1 Peter 2:4–9
4 As you come to him, the living Stone—rejected by men but chosen by God and precious to him— 5 you also, like living stones, are being built into a spiritual house to be a holy priesthood, offering spiritual sacrifices acceptable to God through Jesus Christ. 6 For in Scripture it says:
“See, I lay a stone in Zion,
a chosen and precious cornerstone,
and the one who trusts in him
will never be put to shame.”
7 Now to you who believe, this stone is precious. But to those who do not believe,
“The stone the builders rejected
has become the capstone,”
“A stone that causes men to stumble
and a rock that makes them fall.”
They stumble because they disobey the message—which is also what they were destined for. 9 But you are a chosen people, a royal priesthood, a holy nation, a people belonging to God, that you may declare the praises of him who called you out of darkness into his wonderful light.
Ray Vander Laan has a great study on the “Standing Stones” of ancient people. In the Bible, standing stones were built to commemorate times when individuals or groups had a powerful encounter with God.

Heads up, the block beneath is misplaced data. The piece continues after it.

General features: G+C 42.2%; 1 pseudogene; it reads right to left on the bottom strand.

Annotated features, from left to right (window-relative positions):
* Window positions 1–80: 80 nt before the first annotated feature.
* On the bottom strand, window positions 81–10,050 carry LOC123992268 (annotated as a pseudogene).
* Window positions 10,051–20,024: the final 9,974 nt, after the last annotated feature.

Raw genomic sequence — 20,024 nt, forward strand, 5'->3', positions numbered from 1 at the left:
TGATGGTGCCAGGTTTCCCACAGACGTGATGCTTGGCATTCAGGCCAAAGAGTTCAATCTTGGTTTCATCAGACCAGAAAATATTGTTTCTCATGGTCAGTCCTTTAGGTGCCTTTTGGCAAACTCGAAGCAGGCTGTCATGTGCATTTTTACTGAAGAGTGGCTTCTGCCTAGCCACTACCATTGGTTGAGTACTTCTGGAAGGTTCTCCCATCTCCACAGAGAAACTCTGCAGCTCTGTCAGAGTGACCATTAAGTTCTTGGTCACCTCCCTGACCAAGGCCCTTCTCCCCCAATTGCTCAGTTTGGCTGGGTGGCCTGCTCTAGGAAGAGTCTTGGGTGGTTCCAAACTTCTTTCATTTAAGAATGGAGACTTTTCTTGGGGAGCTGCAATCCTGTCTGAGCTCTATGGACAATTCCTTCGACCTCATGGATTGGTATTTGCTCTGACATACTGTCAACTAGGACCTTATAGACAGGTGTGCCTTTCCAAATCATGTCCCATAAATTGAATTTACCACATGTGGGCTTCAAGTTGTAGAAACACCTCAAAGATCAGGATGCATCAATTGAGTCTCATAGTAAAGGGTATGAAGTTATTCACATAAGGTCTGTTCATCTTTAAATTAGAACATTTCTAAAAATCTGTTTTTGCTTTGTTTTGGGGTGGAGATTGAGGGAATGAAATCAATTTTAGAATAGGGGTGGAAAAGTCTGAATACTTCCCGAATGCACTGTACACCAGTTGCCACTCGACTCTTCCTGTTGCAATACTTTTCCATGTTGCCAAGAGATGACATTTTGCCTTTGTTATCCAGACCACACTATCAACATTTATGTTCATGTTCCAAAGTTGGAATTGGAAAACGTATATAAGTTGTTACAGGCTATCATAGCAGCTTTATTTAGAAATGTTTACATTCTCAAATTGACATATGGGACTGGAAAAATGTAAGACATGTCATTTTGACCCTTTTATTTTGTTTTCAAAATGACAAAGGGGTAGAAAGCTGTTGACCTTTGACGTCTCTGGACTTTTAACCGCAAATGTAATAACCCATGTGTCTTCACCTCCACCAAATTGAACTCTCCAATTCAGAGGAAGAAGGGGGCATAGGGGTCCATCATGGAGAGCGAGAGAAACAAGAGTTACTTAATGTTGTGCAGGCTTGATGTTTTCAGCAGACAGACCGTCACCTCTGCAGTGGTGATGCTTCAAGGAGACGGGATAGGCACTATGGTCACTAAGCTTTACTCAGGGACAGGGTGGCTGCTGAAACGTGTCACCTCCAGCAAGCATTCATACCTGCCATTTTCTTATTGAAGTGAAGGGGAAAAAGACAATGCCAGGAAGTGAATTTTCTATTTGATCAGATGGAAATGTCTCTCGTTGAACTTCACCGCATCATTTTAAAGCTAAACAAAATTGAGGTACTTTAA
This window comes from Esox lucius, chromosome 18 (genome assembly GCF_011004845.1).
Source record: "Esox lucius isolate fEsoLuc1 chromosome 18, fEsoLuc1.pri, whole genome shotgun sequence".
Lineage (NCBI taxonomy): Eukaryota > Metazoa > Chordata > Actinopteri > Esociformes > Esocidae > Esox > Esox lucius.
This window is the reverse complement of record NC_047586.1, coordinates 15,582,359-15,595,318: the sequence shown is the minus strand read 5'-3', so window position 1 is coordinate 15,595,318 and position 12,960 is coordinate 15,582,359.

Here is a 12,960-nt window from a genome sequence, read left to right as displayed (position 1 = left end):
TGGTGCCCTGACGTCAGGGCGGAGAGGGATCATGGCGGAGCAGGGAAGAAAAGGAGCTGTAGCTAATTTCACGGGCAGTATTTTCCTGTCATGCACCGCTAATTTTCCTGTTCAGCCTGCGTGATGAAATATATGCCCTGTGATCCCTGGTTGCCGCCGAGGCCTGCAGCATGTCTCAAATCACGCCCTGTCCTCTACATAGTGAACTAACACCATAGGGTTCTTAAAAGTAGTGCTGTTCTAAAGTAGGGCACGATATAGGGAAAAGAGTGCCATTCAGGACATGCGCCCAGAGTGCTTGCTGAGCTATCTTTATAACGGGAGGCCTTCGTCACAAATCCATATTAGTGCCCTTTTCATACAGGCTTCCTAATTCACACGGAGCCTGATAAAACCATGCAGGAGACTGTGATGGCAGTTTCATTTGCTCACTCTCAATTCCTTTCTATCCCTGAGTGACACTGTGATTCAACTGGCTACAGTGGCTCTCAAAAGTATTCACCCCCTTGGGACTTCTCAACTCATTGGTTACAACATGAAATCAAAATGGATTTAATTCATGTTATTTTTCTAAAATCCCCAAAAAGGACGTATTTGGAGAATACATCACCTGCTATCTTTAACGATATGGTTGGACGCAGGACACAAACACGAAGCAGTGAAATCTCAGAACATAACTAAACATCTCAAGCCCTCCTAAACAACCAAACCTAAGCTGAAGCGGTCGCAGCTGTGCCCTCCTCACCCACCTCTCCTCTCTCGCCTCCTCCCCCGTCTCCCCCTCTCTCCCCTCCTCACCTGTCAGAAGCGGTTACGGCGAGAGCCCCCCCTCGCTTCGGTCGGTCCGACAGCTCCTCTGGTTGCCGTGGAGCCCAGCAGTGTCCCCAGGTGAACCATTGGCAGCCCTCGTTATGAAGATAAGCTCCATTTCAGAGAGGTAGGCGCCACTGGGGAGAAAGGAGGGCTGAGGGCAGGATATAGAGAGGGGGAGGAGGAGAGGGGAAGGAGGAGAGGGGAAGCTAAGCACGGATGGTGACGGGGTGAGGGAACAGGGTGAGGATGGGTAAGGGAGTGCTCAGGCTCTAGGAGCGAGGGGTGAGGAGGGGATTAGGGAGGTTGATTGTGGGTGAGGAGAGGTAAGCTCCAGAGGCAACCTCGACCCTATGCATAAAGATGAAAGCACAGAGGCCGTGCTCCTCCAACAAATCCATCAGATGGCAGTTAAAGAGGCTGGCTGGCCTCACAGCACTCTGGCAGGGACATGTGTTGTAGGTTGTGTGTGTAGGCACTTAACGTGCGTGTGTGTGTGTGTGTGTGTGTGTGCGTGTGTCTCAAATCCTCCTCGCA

“They are lonely sentinels on the ruins of ancient cities’ gigantic stones erected by a past civilization, their purpose and message lost to history. They provide a glimpse into a custom that lies behind several significant stories in the Bible, and they are the foundation of modern practices in a Western world 6,000 miles and 3,000 years away. They are “standing stones.” The most impressive collection is in the high place at Gezer, where ten stones, some over 20 feet tall, stand in silent tribute to a long-forgotten event. Their size is probably evidence of the importance of what they represented. How they got there is uncertain, although clearly they came from some distance away.
Long before the Israelites arrived on the scene, pagans in the Middle East erected sacred stones to their gods. If one of their gods (or so they believed) caused an important event or provided a significant benefit, a stone was erected as a testimony to the action of the god. If a covenant or treaty was signed between cities or individuals, stones were erected to declare the agreement and to invoke the witness of the gods. Travelers who saw the standing stones would ask, “What happened here?” and the people who knew the story would give testimony to their gods.
To this Middle Eastern culture, God revealed himself so that he could accomplish the great work of restoring a lost world to himself. His people worshiped him and memorialized his acts of deliverance as their custom dictated: by erecting stones.”
Today’s reading tells us that we are “living stones” that have raised up by God to be testimony to those around us. While we are imperfect and are growing in grace, does the way we live and love for Jesus cause others to ask, “what happened here?” when they come across us in our everyday lives?
Advent is a time when we can ask Jesus to do whatever he needs to do in our lives that we may be (re)shaped into standing stones for his glory.